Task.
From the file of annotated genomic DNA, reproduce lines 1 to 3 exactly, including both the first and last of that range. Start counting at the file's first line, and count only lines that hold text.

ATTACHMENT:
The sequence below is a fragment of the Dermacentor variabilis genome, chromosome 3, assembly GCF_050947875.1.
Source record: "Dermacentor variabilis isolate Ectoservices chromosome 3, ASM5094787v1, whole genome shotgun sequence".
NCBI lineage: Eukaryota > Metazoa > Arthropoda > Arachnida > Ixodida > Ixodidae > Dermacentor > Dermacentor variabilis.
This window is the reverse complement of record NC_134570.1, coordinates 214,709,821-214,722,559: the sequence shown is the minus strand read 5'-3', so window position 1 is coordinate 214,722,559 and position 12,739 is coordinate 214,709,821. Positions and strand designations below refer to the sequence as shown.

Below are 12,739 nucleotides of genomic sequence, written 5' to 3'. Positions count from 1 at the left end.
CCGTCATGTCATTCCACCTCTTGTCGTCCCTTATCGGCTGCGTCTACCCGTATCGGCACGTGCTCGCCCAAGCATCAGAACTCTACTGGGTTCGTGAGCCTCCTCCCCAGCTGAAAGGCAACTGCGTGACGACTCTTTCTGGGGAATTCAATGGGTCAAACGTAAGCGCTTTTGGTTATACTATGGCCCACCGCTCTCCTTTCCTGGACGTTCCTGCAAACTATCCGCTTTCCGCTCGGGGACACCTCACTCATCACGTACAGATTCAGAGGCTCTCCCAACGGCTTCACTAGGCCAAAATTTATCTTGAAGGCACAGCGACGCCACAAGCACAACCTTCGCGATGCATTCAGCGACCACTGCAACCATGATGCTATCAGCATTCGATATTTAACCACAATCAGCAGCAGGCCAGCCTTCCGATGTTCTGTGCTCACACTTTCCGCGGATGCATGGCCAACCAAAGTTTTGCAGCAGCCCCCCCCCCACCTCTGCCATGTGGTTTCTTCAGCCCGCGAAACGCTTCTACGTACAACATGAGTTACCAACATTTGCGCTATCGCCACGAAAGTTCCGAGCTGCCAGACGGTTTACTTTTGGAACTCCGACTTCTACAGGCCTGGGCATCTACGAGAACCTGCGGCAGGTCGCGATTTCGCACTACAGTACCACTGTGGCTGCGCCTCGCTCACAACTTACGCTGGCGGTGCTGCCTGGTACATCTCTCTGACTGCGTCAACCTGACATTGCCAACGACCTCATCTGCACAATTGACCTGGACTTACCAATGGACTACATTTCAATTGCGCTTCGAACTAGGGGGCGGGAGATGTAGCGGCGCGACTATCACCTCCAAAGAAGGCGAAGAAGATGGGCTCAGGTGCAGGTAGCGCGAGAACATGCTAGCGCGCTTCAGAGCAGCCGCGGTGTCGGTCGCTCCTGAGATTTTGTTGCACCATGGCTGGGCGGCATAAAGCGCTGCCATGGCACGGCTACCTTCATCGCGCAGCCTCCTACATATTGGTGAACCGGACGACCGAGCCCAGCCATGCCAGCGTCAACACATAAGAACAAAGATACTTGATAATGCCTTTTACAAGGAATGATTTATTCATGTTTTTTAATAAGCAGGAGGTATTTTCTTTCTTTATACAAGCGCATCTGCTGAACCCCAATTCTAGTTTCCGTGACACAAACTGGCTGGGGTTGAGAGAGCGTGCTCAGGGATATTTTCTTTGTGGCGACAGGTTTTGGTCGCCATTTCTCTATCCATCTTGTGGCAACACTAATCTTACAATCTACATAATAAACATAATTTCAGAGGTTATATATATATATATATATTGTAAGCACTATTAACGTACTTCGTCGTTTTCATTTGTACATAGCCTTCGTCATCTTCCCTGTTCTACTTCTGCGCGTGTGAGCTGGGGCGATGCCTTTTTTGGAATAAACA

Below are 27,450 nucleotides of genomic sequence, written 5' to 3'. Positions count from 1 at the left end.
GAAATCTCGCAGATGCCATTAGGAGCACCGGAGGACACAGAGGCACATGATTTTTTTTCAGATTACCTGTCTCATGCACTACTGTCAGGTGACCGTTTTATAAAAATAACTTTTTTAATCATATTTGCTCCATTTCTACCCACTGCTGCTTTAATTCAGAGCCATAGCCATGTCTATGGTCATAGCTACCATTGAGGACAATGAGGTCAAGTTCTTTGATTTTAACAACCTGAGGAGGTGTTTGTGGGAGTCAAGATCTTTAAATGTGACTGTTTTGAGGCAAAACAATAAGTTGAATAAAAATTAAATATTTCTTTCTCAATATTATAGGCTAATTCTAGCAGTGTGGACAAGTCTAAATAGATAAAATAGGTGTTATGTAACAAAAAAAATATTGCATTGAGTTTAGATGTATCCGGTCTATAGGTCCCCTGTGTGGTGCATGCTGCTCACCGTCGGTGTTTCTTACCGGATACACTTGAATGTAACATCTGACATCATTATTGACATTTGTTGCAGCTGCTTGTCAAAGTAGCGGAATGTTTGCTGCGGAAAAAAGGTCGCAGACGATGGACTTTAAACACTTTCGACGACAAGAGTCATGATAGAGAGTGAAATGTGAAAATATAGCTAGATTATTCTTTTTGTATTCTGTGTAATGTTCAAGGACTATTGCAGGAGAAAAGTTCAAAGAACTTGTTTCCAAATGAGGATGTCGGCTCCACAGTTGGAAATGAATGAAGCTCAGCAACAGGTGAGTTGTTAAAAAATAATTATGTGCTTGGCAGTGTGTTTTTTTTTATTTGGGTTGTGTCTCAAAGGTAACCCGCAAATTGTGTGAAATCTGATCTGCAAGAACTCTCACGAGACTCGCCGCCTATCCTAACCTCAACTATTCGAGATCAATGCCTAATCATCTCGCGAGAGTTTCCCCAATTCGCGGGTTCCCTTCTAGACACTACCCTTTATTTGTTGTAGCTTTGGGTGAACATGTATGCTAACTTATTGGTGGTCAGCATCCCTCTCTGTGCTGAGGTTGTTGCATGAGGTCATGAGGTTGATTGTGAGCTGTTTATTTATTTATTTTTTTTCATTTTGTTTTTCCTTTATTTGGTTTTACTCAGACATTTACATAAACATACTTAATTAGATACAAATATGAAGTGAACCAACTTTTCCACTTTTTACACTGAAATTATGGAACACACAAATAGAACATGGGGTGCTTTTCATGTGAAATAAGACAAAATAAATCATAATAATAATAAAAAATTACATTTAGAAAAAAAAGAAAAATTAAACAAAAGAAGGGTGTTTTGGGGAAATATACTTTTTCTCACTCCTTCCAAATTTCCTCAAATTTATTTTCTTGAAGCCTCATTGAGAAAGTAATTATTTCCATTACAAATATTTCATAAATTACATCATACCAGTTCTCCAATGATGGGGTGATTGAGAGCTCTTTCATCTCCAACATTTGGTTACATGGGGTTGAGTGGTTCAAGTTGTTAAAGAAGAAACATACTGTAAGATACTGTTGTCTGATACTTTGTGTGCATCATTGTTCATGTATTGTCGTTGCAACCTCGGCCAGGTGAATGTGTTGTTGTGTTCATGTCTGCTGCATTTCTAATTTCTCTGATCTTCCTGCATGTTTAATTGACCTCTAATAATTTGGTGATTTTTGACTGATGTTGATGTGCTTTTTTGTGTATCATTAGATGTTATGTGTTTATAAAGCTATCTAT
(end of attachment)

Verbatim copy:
The sequence below is a fragment of the Dermacentor variabilis genome, chromosome 3, assembly GCF_050947875.1.
Source record: "Dermacentor variabilis isolate Ectoservices chromosome 3, ASM5094787v1, whole genome shotgun sequence".
NCBI lineage: Eukaryota > Metazoa > Arthropoda > Arachnida > Ixodida > Ixodidae > Dermacentor > Dermacentor variabilis.